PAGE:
The Full Story You Need to Hear

The root cause behind the increasing lawlessness is the unprecedented level of corruption in the administration, and the unbelievable number of criminals in positions of power.
The Full Story You Need to Hear

"India: The Story You Never Wanted to Hear" is a painful account posted on CNN iReport, of the sexual harassment experienced by Michaela Cross, an American student at the University of Chicago, during her study abroad trip to India last year, during which she says she experienced ongoing sexual harassment. After coming back to the US, Michaela tells us that she was diagnosed with post-traumatic stress disorder, and is now on a mental leave of absence from the school. 

Michaela’s story has caught the attention of the world with over one million page views as of Monday August 26, 2013, and a variety of responses from Indian readers— some feeling sympathy for her plight, that is also shared by millions of native Indian women, on the streets of India, and others asking the world to refrain from making generalizations about India or its people.

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In December last year, world attention was transfixed on the deadly gang rape of a 23-year-old woman in New Delhi, which happened to be a few days after Cross left India. Protests erupted in cities across India, by the common people coming out on the streets, demanding tougher laws for crimes against women, and solutions to police inaction in such cases. The intensity of these protests, echoed the protests against corruption and the demand for an anti-corruption legislation (Janlokpal Bill), led by Anna Hazare and his team, under the banner of ‘India against Corruption’, a year before. Millions of Indians had come out on the streets demanding change. These protests had forced the government to promise to bring into law the anti-corruption bill, but had later reneged on this promise. The Janlokpal Bill has yet to be passed.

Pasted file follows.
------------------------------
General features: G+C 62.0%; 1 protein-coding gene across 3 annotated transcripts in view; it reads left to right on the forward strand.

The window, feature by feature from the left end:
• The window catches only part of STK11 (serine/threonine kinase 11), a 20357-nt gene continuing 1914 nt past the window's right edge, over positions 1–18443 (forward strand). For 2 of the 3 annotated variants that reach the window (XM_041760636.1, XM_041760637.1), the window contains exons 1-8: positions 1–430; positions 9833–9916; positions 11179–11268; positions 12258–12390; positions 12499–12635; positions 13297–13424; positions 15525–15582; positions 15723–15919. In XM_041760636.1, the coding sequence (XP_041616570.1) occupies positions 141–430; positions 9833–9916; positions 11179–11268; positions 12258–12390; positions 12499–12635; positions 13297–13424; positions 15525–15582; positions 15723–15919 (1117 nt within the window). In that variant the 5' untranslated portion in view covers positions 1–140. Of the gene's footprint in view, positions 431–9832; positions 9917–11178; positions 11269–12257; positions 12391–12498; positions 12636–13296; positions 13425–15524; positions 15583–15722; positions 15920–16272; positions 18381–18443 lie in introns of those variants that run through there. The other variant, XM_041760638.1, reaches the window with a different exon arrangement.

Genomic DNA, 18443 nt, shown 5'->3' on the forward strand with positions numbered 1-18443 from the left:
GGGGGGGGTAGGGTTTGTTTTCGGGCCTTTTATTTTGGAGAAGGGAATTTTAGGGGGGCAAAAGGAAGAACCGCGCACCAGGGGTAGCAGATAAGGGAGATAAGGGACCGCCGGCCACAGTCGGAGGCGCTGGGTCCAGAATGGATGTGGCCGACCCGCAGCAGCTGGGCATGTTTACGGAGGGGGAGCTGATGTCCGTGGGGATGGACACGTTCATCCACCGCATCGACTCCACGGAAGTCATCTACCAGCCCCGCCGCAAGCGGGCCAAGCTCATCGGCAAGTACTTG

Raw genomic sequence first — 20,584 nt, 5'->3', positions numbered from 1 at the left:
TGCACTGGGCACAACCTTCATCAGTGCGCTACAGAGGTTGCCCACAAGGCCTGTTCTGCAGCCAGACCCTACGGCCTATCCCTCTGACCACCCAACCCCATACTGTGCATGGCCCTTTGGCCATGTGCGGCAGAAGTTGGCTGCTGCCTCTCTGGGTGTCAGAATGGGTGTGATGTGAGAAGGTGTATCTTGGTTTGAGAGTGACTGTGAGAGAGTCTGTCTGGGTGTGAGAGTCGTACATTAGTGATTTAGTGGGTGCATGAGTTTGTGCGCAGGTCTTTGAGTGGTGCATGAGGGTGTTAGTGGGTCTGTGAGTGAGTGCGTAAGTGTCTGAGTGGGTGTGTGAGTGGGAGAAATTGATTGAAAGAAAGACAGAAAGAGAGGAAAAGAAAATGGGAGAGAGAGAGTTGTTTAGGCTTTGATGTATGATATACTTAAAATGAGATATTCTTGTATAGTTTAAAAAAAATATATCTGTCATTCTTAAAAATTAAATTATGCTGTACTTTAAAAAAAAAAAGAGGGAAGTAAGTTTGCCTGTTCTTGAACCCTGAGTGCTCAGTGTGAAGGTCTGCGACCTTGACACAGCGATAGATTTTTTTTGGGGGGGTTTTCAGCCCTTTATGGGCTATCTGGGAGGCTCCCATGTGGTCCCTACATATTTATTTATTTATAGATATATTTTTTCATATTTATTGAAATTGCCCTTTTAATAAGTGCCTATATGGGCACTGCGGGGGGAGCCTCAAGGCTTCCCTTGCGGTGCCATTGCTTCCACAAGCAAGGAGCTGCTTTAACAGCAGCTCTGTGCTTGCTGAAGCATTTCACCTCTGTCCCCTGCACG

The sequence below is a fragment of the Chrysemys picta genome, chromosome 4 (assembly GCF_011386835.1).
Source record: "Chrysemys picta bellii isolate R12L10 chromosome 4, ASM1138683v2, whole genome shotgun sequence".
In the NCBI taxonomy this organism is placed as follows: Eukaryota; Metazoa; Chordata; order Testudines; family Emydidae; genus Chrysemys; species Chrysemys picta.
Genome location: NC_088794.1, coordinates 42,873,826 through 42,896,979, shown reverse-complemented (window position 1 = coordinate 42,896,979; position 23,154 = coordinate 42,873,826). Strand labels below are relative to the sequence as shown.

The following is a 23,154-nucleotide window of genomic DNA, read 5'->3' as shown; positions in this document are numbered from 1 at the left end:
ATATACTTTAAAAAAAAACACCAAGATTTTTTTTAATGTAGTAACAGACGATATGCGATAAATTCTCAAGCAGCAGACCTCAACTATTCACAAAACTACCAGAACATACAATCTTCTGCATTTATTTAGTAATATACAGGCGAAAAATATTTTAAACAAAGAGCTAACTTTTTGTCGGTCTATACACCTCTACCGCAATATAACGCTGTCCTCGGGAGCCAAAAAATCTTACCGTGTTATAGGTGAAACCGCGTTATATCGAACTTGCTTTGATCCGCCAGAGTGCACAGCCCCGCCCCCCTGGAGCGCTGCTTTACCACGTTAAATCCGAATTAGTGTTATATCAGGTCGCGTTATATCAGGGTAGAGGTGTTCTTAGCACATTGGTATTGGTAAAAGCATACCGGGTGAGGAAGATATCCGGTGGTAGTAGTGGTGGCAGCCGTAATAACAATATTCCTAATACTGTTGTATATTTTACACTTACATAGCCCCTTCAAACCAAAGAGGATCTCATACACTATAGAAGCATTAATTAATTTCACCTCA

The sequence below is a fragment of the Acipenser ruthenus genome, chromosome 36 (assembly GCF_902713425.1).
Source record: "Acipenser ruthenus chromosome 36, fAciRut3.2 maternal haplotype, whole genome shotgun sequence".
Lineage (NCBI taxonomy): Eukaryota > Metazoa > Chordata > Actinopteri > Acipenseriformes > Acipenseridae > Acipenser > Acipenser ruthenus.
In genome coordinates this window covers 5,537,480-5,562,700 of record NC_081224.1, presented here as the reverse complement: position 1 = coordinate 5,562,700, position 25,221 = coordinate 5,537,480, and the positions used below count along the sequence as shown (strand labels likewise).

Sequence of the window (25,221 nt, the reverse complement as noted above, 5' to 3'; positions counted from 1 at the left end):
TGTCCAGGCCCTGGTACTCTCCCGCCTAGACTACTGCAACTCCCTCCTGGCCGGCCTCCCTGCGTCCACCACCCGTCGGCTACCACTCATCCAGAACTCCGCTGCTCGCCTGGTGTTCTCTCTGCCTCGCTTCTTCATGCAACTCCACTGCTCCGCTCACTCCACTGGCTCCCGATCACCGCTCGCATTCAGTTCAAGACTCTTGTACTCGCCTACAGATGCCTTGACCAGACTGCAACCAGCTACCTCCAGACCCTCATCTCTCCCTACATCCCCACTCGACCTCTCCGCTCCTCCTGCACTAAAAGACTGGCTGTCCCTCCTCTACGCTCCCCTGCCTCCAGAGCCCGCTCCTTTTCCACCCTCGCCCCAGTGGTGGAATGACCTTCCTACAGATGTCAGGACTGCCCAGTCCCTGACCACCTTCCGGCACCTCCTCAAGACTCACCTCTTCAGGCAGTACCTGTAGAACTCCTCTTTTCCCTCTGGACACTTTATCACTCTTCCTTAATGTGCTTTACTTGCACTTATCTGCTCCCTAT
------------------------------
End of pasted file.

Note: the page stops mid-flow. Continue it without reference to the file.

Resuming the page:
The country has continued to see several shocking cases of rape and sexual violence against women. Many brutal rape cases of little girls, as young as 4-5 years of age, were brought to world attention. In April, Delhi witnessed the gang rape of a 5 year old who was kept captive, raped and subjected to the most heinous torture. Far from getting justice for the victims against the perpetrators, the police themselves harass the victims and their supporters. In the case of the 5 year old victim mentioned earlier, it was only under pressure from common citizens, among them volunteers of the recently launched Aam Aadmi Party, that the Delhi police finally registered the case, and shifted her to a better hospital, that eventually saved her life. While the current Chief Minister of Delhi, Mrs. Sheila Dixit, who has been in power for over 12 years, said that she was helpless to do anything as the Delhi police did not report to her, the common people of India launched a protest and got her the support she needed.